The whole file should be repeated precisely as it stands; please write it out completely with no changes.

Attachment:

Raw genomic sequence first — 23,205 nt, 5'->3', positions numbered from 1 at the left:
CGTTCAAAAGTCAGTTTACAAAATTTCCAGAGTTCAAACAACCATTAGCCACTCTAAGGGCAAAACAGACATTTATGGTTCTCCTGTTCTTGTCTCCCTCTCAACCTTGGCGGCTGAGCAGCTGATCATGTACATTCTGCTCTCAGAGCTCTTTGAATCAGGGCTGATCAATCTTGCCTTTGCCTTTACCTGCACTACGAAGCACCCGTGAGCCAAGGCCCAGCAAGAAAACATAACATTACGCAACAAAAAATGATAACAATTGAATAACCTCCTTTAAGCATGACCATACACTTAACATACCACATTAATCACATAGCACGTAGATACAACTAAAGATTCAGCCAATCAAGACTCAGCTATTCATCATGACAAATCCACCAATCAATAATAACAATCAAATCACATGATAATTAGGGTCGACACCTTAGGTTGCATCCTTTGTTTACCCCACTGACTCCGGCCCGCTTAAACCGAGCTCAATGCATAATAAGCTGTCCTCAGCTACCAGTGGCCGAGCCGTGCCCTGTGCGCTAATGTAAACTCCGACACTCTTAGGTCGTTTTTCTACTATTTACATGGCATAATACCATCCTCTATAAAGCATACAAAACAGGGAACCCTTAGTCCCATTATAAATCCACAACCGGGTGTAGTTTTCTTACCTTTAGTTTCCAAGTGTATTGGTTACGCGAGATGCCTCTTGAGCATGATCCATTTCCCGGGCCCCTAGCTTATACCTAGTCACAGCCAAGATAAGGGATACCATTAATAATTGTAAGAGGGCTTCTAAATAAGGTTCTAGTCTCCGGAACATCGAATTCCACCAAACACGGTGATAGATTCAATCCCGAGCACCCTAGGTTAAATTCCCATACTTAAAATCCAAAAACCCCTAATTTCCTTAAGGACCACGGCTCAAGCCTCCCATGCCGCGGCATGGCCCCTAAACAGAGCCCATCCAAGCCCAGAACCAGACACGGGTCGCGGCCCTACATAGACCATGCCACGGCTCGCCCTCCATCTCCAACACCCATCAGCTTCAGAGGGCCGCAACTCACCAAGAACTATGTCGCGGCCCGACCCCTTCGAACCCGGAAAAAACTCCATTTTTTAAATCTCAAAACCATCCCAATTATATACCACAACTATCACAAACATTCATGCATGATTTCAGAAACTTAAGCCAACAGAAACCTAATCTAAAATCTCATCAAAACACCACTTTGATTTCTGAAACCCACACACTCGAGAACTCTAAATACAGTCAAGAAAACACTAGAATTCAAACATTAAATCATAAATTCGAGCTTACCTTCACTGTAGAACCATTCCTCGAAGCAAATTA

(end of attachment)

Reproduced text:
Raw genomic sequence first — 23,205 nt, 5'->3', positions numbered from 1 at the left:
CGTTCAAAAGTCAGTTTACAAAATTTCCAGAGTTCAAACAACCATTAGCCACTCTAAGGGCAAAACAGACATTTATGGTTCTCCTGTTCTTGTCTCCCTCTCAACCTTGGCGGCTGAGCAGCTGATCATGTACATTCTGCTCTCAGAGCTCTTTGAATCAGGGCTGATCAATCTTGCCTTTGCCTTTACCTGCACTACGAAGCACCCGTGAGCCAAGGCCCAGCAAGAAAACATAACATTACGCAACAAAAAATGATAACAATTGAATAACCTCCTTTAAGCATGACCATACACTTAACATACCACATTAATCACATAGCACGTAGATACAACTAAAGATTCAGCCAATCAAGACTCAGCTATTCATCATGACAAATCCACCAATCAATAATAACAATCAAATCACATGATAATTAGGGTCGACACCTTAGGTTGCATCCTTTGTTTACCCCACTGACTCCGGCCCGCTTAAACCGAGCTCAATGCATAATAAGCTGTCCTCAGCTACCAGTGGCCGAGCCGTGCCCTGTGCGCTAATGTAAACTCCGACACTCTTAGGTCGTTTTTCTACTATTTACATGGCATAATACCATCCTCTATAAAGCATACAAAACAGGGAACCCTTAGTCCCATTATAAATCCACAACCGGGTGTAGTTTTCTTACCTTTAGTTTCCAAGTGTATTGGTTACGCGAGATGCCTCTTGAGCATGATCCATTTCCCGGGCCCCTAGCTTATACCTAGTCACAGCCAAGATAAGGGATACCATTAATAATTGTAAGAGGGCTTCTAAATAAGGTTCTAGTCTCCGGAACATCGAATTCCACCAAACACGGTGATAGATTCAATCCCGAGCACCCTAGGTTAAATTCCCATACTTAAAATCCAAAAACCCCTAATTTCCTTAAGGACCACGGCTCAAGCCTCCCATGCCGCGGCATGGCCCCTAAACAGAGCCCATCCAAGCCCAGAACCAGACACGGGTCGCGGCCCTACATAGACCATGCCACGGCTCGCCCTCCATCTCCAACACCCATCAGCTTCAGAGGGCCGCAACTCACCAAGAACTATGTCGCGGCCCGACCCCTTCGAACCCGGAAAAAACTCCATTTTTTAAATCTCAAAACCATCCCAATTATATACCACAACTATCACAAACATTCATGCATGATTTCAGAAACTTAAGCCAACAGAAACCTAATCTAAAATCTCATCAAAACACCACTTTGATTTCTGAAACCCACACACTCGAGAACTCTAAATACAGTCAAGAAAACACTAGAATTCAAACATTAAATCATAAATTCGAGCTTACCTTCACTGTAGAACCATTCCTCGAAGCAAATTA